Tunisia fines TV channel owner over controversial film
- 3 May 2012
- From the section Africa
The owner of a private Tunisian TV station has been fined for showing a controversial animated film.
The award-winning French-American film, Persepolis, has been denounced as blasphemous by radical Muslims.
The case of Nabil Karoui had been seen as an important test of free speech in Tunisia, where last year's popular uprising inspired the Arab Spring.
When the film was broadcast last October, Islamist militants attacked the offices of the TV station, Nessma.
The court has ordered Karoui to pay 2,400 dinars ($1,700; £1,000).
In its ruling the court said the judgement was for "broadcasting a film that disturbs public order and threatens proper morals".
A Nessma technician and another station official were also both fined 1,200 dinars.
The 2007 film recounts the Iranian revolution and its aftermath through the eyes of a young girl.
It also includes a scene depicting Allah, whose portrayal is forbidden in Islam.
The fine was substantially less severe than the prison term demanded by Karoui's Islamist opponents.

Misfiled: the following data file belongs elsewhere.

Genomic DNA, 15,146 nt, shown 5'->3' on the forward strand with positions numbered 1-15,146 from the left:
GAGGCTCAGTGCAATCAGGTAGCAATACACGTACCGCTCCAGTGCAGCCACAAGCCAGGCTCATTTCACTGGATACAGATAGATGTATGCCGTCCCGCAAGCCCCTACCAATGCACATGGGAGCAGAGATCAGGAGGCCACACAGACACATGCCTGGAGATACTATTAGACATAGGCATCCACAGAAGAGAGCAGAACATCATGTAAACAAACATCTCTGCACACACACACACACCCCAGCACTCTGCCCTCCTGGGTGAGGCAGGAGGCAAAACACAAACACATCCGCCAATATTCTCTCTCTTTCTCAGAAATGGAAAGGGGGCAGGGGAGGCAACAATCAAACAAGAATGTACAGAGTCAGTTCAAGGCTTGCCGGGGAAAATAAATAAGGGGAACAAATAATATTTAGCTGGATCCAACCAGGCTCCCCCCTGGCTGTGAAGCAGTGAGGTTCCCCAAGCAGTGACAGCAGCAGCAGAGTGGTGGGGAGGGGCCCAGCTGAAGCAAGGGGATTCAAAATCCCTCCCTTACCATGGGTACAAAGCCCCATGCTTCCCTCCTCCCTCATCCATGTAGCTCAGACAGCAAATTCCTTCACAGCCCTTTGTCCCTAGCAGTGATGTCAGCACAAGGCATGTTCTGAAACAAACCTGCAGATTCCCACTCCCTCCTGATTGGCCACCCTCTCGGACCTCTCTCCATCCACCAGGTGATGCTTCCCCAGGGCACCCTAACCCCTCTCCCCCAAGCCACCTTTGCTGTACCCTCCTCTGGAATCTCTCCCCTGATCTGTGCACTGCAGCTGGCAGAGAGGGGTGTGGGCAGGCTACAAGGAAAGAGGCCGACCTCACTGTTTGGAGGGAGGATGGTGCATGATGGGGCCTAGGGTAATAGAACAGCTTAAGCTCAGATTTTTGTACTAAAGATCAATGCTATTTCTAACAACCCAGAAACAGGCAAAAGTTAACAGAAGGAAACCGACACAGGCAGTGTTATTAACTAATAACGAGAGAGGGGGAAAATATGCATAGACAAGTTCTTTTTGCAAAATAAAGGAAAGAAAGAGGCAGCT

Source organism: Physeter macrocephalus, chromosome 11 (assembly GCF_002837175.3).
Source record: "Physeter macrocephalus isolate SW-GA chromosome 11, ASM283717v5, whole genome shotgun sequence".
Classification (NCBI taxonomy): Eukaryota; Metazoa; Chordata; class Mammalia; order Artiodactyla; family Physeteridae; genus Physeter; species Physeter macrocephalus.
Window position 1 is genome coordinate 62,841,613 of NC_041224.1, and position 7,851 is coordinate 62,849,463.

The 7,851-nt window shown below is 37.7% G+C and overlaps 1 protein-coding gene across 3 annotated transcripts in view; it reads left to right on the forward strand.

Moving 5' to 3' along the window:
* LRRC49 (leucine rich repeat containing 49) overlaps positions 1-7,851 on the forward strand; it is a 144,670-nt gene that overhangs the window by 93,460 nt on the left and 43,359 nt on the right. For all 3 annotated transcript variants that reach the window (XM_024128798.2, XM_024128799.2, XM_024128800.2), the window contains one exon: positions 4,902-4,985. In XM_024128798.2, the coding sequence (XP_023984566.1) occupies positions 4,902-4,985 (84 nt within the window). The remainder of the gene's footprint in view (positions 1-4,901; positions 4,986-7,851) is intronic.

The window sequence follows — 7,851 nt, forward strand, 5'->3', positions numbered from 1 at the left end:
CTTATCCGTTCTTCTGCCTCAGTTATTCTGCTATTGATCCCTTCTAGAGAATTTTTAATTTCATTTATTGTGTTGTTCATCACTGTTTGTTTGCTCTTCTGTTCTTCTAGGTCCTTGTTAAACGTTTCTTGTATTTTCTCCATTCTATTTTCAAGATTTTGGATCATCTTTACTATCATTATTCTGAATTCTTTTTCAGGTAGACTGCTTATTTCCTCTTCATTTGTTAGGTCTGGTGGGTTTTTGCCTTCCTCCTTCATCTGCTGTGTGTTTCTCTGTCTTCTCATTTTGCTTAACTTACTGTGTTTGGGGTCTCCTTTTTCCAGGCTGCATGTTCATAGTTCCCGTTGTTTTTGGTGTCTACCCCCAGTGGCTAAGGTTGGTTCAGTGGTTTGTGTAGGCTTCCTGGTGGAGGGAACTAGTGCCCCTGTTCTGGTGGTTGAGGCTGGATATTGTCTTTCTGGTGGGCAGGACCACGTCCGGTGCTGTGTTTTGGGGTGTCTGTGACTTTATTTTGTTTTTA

Some Salafists - followers of an ultra-conservative school of Islam - said the television boss should be executed.
The charges against him carried a possible sentence of up to three years in prison.
Karoui - who was not in court for the judgement - has described his case as a key test for freedom of expression in the country.
Speaking ahead of the verdict, Karoui that despite the case he believed the situation in Tunisia had improved.
"I don't think the situation is dramatic - we have hope and we are defending ourselves. We never had freedom of speech like this, since 50 years... we can talk, we can criticise the government, we can film the people who aggress us and sue them. Of course sometimes we win, sometimes we lose," he said.